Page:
Tips

Understanding The Clear Water Musky

Posted on July 4, 2014 by .

It’s a well-known (or at least assumed) fact that clear lake and or cisco/whitefish water muskies have a tendency to drive a person over the edge. These muskies can humble and reduce you into a wide-eyed, babbling, shell-shocked vestige of your former self, as you try to figure out how to get them to eat…

Big Water Boat Control

Posted on April 15, 2014 by .

While big winds can be overwhelming for fishermen, there are many positive effects of the wind in muskie fishing. These include higher oxygen levels; light diffusion; current and current breaks; more efficient predator feeding; and predictable muskie location. All these benefits are undeniable and important to understand. Over the years, many of my most exciting fishing…

Professional Backtrolling Techniques

Posted on June 11, 2013 by .

If you’re a walleye fisherman, you may want to rethink your current strategy for back-trolling. Today’s most useful trend for good walleye fishing is to use larger boats with larger motors that afford console steering for more precise operation and handling. While control may be an issue with larger units, I’ve found that you can…

Three Muskie Fishing Tactics to Catch the Big One

Posted on April 22, 2013 by .

When it comes to muskie fishing, there are a lot of opinions, but one thing most fishers agree on is that warm-water muskies can be some of the most difficult to catch. Before you set out on your next muskie fishing expedition to capture the big one, here are three tips to help you select…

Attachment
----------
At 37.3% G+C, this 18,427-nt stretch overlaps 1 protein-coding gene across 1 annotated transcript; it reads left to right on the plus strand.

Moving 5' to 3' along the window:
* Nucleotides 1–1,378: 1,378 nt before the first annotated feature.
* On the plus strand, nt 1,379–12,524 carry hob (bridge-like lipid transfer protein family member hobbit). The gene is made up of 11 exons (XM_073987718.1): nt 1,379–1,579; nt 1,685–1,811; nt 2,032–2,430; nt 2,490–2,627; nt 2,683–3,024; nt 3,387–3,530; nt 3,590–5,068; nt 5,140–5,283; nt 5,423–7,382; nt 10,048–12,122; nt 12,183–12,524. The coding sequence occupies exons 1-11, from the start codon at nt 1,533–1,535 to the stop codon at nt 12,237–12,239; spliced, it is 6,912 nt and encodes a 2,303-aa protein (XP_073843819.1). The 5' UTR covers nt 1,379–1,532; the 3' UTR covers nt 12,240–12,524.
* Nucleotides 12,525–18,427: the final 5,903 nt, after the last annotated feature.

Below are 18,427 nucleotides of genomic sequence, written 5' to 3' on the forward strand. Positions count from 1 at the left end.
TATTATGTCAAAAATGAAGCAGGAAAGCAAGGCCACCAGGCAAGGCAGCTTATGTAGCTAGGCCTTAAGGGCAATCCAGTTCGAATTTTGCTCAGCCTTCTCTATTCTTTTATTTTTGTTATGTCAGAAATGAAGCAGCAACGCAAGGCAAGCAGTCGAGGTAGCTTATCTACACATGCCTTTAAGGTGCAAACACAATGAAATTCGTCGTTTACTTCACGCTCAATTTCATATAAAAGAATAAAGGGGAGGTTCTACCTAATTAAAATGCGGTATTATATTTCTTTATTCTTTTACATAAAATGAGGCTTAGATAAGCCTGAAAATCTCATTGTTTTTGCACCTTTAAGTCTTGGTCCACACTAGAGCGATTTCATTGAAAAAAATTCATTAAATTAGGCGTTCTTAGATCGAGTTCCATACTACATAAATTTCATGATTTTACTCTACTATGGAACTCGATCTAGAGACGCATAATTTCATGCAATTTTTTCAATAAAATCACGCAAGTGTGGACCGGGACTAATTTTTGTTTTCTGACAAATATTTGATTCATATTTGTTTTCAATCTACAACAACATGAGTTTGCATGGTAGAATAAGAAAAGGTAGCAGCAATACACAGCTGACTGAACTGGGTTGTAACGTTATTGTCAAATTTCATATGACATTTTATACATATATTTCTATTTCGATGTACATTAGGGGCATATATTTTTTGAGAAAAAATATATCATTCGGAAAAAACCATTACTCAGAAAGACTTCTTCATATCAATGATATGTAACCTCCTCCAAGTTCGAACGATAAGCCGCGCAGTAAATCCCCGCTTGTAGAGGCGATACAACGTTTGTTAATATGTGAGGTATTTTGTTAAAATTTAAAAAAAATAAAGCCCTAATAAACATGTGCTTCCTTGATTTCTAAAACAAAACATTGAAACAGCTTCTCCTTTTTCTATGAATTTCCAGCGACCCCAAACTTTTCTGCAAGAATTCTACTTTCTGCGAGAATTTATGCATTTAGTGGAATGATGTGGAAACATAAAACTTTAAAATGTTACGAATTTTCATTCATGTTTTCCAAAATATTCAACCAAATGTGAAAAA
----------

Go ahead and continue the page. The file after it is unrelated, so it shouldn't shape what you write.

Smokin’ Walleyes at 5th and Broadway

Posted on February 12, 2013 by .

Walleyes live in a variety of aquatic environments, although they are usually found near rocky points, in places where the lake bottom changes from mud to gravel, along with weed lines, near reefs, and in areas with current.  The trick is learning where walleyes are likely to be located throughout the year and to focus…

Slipbobbing Eagle Lake

Posted on January 22, 2013 by .

When walleyes are holding tight to cover because of a change in water temperature or barometric pressure, or if the water is extremely clear, it is essential in walleye fishing to fish them in a vertical motion. The problem may be that they are tight to cover and usually shallow, with adjacent deep pockets or…